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At 07:15 24/03/2016 +0000, Som Noname wrote:
calc is a powerful spreadsheet program and i want to use this for data analysis.

It may be more powerful than you think!

let's say, one study has a variable named "malnutrition" measuring the nutritional status of under-five children. this variable has two value levels - "1=malnutrition" and "2=normal"

If "normal" means *not* malnourished, surely the category should be "nutrition", not "malnutrition", and the possible value needs to be "malnourished", not "malnutrition" (as well as "normal")?

present scenario: if data in entered as "1"/"2", spreadsheet will show it as "1"/"2".

Why do people think all data needs to be represented as numbers? The numbers 1 and 2 have two properties that are inappropriate here. First there is a collating order: 1 comes before 2 - but there is no sense in which "malnourished" comes first in preference to "normal". Second, numbers have value: 2 is exactly twice the size of 1 - but there is no sense in which "normal" is exactly (or only) twice as good as "malnourished". If you see a malnourished child, you don't remark "Oh, look how 1 he is"! These are what are called non-parametric statistics, and you should avoid complication and confusion by ascribing numbers to them. (Don't believe any mathematicians who tell you everything has to be thought of in terms of numbers.)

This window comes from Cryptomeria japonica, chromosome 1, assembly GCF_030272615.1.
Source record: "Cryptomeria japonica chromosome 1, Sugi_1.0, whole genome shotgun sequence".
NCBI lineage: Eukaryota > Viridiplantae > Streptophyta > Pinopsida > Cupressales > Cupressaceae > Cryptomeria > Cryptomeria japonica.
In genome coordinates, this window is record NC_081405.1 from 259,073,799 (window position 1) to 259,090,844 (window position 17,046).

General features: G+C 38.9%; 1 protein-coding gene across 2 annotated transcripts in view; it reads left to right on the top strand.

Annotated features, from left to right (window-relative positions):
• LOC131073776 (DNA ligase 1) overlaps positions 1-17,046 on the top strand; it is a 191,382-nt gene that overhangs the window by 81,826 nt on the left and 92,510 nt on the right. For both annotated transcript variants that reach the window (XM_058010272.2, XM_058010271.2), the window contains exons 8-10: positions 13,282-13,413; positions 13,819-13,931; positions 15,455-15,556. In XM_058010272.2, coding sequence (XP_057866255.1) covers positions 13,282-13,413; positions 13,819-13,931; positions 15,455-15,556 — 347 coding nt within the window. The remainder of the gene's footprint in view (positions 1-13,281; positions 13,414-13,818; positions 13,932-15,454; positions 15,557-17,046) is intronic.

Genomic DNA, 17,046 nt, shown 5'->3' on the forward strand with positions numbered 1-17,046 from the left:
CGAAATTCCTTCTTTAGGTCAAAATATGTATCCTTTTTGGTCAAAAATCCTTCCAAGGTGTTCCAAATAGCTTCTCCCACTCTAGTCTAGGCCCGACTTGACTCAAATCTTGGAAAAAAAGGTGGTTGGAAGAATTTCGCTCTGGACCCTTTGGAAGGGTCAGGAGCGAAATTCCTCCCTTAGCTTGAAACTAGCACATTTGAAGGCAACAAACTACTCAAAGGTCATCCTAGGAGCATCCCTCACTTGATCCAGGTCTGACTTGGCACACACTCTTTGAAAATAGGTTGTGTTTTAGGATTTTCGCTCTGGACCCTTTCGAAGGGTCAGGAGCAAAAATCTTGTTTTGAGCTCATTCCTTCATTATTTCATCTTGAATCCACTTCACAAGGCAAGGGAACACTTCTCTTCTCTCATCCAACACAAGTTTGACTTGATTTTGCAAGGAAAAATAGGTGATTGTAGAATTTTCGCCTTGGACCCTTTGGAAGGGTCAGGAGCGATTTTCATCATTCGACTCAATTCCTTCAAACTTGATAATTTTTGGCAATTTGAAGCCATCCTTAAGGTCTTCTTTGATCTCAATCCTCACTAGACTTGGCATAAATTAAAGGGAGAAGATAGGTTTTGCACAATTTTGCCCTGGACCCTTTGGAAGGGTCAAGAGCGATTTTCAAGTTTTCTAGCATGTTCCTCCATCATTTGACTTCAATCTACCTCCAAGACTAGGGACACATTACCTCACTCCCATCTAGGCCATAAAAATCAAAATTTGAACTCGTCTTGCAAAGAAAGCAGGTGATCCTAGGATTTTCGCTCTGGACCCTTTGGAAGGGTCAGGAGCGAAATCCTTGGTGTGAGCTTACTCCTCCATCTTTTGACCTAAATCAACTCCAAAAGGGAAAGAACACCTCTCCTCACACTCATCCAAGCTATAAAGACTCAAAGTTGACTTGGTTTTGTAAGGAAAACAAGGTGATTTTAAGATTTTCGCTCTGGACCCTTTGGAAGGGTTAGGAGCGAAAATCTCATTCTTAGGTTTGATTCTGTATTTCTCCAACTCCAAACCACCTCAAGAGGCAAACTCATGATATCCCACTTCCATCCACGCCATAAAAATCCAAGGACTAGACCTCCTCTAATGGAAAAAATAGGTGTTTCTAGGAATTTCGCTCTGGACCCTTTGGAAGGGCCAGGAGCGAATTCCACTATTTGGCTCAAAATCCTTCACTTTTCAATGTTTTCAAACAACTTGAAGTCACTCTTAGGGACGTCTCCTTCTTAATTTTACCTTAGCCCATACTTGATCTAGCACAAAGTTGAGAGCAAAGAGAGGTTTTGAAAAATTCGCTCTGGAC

if it is entered as "malnutrition"/"normal", it will be shown in that manner.

You are lucky that - unlike in mathematics - spreadsheets are happy handling text values such as these. So using values such as "malnourished" and "normal" - or perhaps just "m" and "n" - will suit your purpose better than 1 and 2. It would be a very simple matter to make mistakes by confusing which condition was 1 and which was 2 - something much less likely with meaningful labels such as "m" and "n".

possibilities: renaming the cell. [...] cell A2 has a code of "1" and is renamed to "malnutrition" (upper left corner).

No, you misunderstand what names are about. You give a name to a *cell* (or, generally, a cell range), so the name becomes an alternative way of identifying the cell (or range) and has nothing to do with the value or values contained. And you obviously cannot name more than one cell with the same name!

my question finally comes to this - is there any way to do this in a spreadsheet program?

There are many techniques to help you here.

o If you wanted to, you could format relevant columns to expand "m" to "malnourished" and so on - as has already been explained.

o Alternatively, it would be a simple job to create a parallel column with formulae which would show the full word derived from the single input letter. You could exclude your input column from any print range to suppress its output.

o If you use the full words, as soon as you have entered the two values at least once each somewhere in a column, just typing the first letter (since they are conveniently different) will automatically show the full word as a suggestion. You need only press Enter or down-arrow or click the green arrow to complete the full word as the entry.

o Again, once both values appear somewhere in a column, you can press Ctrl+D to show a selection list. The arrow keys and the Enter key enable you to select the required value quickly.

o Best of all, you should consider using Data | Validity... to restrict values in the column to those listed in a cell range set up elsewhere in the spreadsheet. Now any selected cell comes with a drop-down menu of the permitted values and the arrangement ensures that only recognised values can be entered. Apart from the convenience, this prevents the possibility of spelling mistakes in input - which would otherwise be quite likely in a large set of data.

I trust this helps.

Brian Barker

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